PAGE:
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    University of Minnesota approves highest tuition hike in a decade

    By Izzy Canizares,


    In a divided vote among its Board of Regents, the University of Minnesota has approved its largest tuition hike in over a decade.

    This decision was taken during Thursday's board meeting , and will require undergraduate students to pay 4.5% more than the current tuition on the Twin Cities and Rochester campuses.

    Crookston, Duluth and Morris campuses will see an increase of tuition by 1.5%., while nonresident undergraduate students will see the biggest increase at 5.5%.

    Tuition for at the Twin Cities campus in the coming around $15,148 for Twin Cities students next academic year while nonresident students would be paying $1,886 more than their out-of state rate, bringing the cost to $36,296 a year to study at the Twin Cities campus.

    The lowest price of tuition will be at the U's Crookston campus in northwestern Minnesota, which will cost $11,648 a year.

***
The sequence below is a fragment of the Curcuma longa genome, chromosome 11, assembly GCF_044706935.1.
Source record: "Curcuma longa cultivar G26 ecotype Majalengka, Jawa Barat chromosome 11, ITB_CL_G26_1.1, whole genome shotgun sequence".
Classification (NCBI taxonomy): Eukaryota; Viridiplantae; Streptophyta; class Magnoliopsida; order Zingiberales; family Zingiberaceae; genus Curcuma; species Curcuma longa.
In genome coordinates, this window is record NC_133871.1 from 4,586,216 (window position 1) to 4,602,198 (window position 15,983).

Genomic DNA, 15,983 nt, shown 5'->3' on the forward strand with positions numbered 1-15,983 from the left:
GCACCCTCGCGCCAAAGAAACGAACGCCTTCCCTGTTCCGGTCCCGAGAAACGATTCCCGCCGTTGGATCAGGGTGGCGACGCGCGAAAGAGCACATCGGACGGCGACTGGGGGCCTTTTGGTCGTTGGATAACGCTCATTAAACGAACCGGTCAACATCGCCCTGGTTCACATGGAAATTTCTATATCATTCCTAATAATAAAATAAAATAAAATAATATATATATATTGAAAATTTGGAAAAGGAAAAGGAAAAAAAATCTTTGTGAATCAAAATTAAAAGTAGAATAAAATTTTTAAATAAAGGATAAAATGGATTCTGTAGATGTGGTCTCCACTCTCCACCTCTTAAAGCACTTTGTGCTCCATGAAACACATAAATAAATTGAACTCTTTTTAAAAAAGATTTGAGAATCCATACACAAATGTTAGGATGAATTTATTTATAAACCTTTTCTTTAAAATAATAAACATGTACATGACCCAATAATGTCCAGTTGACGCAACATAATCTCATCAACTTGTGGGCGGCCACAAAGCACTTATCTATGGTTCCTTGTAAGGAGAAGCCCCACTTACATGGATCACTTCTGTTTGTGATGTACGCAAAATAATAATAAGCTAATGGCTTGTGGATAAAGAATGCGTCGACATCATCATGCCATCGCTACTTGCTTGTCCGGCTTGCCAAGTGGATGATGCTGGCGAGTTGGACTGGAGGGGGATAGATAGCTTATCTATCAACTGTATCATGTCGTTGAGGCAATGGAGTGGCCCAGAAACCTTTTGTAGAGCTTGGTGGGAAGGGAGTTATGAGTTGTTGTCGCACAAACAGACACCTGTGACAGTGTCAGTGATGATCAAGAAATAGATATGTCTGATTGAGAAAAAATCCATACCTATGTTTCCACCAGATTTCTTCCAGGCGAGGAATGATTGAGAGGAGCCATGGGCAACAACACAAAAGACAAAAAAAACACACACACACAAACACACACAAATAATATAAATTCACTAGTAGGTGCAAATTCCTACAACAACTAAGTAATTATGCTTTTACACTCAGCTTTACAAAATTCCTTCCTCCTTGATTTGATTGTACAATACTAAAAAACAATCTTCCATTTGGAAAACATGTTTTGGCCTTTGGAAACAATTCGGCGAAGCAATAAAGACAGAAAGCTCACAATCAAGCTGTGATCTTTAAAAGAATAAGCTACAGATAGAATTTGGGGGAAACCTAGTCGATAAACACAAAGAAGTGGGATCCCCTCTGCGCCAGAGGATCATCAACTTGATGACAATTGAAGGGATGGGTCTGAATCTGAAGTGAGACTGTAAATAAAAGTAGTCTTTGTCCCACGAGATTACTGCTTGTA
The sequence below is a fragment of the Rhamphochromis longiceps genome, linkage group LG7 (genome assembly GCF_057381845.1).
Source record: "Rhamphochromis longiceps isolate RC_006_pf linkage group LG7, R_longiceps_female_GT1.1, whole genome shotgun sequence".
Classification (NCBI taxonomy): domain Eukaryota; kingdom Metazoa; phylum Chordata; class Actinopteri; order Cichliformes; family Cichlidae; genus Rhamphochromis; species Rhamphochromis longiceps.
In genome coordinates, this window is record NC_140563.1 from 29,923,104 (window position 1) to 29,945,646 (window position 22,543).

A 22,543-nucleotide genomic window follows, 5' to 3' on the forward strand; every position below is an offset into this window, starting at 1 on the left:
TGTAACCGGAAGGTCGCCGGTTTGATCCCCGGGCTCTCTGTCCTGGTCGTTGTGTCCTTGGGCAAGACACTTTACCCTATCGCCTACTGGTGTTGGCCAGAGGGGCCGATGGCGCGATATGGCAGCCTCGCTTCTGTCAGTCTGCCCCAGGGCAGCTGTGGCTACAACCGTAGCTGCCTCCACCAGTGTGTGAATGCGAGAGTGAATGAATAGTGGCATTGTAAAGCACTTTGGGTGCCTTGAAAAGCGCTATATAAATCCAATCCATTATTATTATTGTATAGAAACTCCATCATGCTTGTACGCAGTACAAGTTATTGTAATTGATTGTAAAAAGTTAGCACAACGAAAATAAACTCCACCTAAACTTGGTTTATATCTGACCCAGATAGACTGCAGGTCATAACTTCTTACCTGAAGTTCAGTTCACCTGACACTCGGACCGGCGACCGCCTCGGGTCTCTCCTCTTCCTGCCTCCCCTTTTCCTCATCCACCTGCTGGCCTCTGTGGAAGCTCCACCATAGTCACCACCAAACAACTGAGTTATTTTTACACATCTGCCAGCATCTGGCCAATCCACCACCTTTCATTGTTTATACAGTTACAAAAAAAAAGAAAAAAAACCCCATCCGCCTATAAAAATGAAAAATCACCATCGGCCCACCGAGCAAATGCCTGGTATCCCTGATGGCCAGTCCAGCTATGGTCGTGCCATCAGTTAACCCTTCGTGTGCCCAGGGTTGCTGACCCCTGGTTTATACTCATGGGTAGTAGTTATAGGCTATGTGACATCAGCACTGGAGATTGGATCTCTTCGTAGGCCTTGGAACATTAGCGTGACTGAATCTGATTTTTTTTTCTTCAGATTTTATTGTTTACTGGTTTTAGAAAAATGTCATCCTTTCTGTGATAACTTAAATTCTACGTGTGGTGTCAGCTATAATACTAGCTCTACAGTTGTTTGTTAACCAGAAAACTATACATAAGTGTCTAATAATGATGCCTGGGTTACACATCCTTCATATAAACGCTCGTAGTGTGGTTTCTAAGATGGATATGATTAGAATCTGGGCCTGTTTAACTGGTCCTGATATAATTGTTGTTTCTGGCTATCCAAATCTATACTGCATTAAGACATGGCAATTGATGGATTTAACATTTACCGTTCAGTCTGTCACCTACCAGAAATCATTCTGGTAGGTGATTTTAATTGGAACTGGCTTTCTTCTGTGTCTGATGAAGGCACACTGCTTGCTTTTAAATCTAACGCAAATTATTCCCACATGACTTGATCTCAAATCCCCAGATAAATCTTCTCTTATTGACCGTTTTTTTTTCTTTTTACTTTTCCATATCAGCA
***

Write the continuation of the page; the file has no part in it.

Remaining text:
According to the Star Tribune, the increases represent the highest hike in tuition since 2012-13, and comes on the heels of a 3.5% increase in tuition for the Twin Cities campus that passed last year.
    The University of Minnesota's Twin Cities campus.

    Chad Davis&comma Flickr

    In the budget meeting , Regents admit that the raised tuition is "larger than originally planned and proposed," is due to not receiving the additional $45 million in state funding they requested this year, with the legislature unable to pass a funding package before the end of the legislative session.

    "No one likes to see tuition increases," Regent Mary Davenport said during the meeting. "And that conversation to me goes hand-in-hand with quality and we are a high quality system. My view is that the tuition increase is reasonably fair in the budget proposal."

    When discussing the budget for the next academic year, Regents noted that there will also be a wage increase for undergraduate student employees, beginning at $15.23. The pay for student workers will be reviewed every year.

    Assistant Budget Director Koryn Zewers told regents that the University will use $1.4 million to help offset anticipated decreases in state aid for low-income students.

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